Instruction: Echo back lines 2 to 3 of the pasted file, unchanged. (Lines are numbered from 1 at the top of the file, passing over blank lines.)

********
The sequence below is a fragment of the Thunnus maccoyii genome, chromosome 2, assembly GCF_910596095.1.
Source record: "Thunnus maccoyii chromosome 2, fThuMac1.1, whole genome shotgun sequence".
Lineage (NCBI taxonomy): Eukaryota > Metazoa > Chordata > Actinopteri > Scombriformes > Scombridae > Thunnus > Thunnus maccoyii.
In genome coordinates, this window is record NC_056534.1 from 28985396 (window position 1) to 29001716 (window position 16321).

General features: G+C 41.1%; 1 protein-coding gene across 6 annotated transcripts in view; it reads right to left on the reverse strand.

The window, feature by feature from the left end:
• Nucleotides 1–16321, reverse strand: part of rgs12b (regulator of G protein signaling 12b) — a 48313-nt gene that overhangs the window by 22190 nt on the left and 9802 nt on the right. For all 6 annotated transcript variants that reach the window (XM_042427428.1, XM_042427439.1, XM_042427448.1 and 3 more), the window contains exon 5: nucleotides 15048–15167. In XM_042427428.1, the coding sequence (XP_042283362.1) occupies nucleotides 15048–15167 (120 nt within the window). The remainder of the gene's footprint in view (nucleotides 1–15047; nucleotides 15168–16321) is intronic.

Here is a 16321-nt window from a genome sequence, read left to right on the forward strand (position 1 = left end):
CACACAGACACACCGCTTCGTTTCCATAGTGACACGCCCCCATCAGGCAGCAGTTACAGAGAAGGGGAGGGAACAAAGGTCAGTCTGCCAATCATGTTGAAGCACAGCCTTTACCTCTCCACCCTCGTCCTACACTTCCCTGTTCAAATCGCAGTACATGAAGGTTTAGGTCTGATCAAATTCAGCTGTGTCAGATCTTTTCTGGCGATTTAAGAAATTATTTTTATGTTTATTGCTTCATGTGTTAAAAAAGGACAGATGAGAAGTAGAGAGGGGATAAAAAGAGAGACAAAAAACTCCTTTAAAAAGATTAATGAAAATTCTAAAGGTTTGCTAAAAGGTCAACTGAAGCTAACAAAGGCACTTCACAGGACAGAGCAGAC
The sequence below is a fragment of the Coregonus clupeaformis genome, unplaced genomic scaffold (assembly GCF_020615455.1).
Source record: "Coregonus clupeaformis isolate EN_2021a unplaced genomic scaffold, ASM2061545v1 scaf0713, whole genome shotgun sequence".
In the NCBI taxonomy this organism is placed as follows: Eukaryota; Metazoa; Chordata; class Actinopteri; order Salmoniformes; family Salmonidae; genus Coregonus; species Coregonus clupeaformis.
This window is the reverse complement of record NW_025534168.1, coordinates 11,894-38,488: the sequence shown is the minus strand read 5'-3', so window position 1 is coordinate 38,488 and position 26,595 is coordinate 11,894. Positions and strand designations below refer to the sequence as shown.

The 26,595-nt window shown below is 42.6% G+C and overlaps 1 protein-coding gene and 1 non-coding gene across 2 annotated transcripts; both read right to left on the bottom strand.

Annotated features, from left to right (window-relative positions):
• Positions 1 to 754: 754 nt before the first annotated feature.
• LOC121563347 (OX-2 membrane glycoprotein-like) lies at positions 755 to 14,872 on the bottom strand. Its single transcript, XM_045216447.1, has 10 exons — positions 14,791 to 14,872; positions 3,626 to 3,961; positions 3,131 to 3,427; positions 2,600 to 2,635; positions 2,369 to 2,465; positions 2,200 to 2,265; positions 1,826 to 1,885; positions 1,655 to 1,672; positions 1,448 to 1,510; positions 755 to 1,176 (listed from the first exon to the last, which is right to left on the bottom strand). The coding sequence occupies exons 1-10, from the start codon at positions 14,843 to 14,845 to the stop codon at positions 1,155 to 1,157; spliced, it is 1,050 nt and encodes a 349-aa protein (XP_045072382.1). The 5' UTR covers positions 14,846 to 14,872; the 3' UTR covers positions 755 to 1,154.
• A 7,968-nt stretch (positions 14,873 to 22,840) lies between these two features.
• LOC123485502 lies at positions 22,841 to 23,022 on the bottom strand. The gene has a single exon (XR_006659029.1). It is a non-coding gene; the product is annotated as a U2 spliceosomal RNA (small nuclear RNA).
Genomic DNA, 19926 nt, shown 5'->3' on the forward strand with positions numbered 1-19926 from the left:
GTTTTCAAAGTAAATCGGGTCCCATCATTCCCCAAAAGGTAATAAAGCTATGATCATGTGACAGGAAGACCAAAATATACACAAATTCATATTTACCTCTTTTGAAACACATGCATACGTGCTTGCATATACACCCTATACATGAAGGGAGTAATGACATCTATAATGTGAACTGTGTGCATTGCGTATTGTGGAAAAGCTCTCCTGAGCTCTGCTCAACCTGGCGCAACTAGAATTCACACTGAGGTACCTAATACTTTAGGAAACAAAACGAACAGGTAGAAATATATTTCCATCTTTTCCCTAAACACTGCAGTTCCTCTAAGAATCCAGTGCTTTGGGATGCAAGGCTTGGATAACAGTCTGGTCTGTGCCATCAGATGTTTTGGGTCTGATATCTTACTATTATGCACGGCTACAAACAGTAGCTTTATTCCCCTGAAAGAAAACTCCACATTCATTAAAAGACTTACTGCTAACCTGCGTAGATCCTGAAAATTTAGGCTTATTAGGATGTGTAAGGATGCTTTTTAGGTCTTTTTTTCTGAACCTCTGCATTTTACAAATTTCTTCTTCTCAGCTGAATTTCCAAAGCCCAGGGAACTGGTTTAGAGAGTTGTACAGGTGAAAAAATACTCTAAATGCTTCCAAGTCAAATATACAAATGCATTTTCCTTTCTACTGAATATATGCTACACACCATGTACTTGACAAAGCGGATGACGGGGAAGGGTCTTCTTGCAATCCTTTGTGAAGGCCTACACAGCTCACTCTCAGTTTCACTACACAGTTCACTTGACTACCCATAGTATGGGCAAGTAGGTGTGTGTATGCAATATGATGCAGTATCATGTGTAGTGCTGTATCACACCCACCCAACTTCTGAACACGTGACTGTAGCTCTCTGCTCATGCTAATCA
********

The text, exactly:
Source record: "Thunnus maccoyii chromosome 2, fThuMac1.1, whole genome shotgun sequence".
Lineage (NCBI taxonomy): Eukaryota > Metazoa > Chordata > Actinopteri > Scombriformes > Scombridae > Thunnus > Thunnus maccoyii.